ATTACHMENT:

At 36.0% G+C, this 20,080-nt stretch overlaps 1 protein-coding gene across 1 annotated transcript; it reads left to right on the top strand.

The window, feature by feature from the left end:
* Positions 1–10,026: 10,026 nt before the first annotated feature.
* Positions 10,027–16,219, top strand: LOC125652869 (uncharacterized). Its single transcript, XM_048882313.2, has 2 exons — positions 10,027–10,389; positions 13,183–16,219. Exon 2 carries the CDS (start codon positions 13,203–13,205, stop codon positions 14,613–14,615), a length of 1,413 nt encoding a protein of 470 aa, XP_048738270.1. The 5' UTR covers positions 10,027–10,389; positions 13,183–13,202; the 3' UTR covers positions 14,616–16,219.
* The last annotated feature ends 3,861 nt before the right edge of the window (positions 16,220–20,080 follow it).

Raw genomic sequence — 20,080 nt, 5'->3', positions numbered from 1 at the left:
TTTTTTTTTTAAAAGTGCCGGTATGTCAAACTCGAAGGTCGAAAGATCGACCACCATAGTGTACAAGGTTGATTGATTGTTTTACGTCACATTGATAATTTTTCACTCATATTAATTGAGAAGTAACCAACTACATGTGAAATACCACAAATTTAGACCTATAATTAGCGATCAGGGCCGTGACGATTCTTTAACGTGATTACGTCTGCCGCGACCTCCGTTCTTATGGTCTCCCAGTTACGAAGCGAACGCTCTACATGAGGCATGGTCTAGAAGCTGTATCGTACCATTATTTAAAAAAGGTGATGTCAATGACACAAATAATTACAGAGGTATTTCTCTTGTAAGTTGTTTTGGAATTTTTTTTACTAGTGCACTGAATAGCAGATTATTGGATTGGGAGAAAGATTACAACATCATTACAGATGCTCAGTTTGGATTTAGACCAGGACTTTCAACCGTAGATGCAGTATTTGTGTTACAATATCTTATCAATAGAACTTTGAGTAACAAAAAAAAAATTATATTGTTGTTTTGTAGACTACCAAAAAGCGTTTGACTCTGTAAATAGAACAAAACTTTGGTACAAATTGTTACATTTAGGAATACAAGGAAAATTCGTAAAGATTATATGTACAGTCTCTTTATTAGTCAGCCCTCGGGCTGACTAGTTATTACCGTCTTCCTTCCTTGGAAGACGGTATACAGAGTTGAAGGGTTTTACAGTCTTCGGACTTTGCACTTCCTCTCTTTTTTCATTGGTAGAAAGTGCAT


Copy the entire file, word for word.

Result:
At 36.0% G+C, this 20,080-nt stretch overlaps 1 protein-coding gene across 1 annotated transcript; it reads left to right on the top strand.

The window, feature by feature from the left end:
* Positions 1–10,026: 10,026 nt before the first annotated feature.
* Positions 10,027–16,219, top strand: LOC125652869 (uncharacterized). Its single transcript, XM_048882313.2, has 2 exons — positions 10,027–10,389; positions 13,183–16,219. Exon 2 carries the CDS (start codon positions 13,203–13,205, stop codon positions 14,613–14,615), a length of 1,413 nt encoding a protein of 470 aa, XP_048738270.1. The 5' UTR covers positions 10,027–10,389; positions 13,183–13,202; the 3' UTR covers positions 14,616–16,219.
* The last annotated feature ends 3,861 nt before the right edge of the window (positions 16,220–20,080 follow it).

Raw genomic sequence — 20,080 nt, 5'->3', positions numbered from 1 at the left:
TTTTTTTTTTAAAAGTGCCGGTATGTCAAACTCGAAGGTCGAAAGATCGACCACCATAGTGTACAAGGTTGATTGATTGTTTTACGTCACATTGATAATTTTTCACTCATATTAATTGAGAAGTAACCAACTACATGTGAAATACCACAAATTTAGACCTATAATTAGCGATCAGGGCCGTGACGATTCTTTAACGTGATTACGTCTGCCGCGACCTCCGTTCTTATGGTCTCCCAGTTACGAAGCGAACGCTCTACATGAGGCATGGTCTAGAAGCTGTATCGTACCATTATTTAAAAAAGGTGATGTCAATGACACAAATAATTACAGAGGTATTTCTCTTGTAAGTTGTTTTGGAATTTTTTTTACTAGTGCACTGAATAGCAGATTATTGGATTGGGAGAAAGATTACAACATCATTACAGATGCTCAGTTTGGATTTAGACCAGGACTTTCAACCGTAGATGCAGTATTTGTGTTACAATATCTTATCAATAGAACTTTGAGTAACAAAAAAAAAATTATATTGTTGTTTTGTAGACTACCAAAAAGCGTTTGACTCTGTAAATAGAACAAAACTTTGGTACAAATTGTTACATTTAGGAATACAAGGAAAATTCGTAAAGATTATATGTACAGTCTCTTTATTAGTCAGCCCTCGGGCTGACTAGTTATTACCGTCTTCCTTCCTTGGAAGACGGTATACAGAGTTGAAGGGTTTTACAGTCTTCGGACTTTGCACTTCCTCTCTTTTTTCATTGGTAGAAAGTGCAT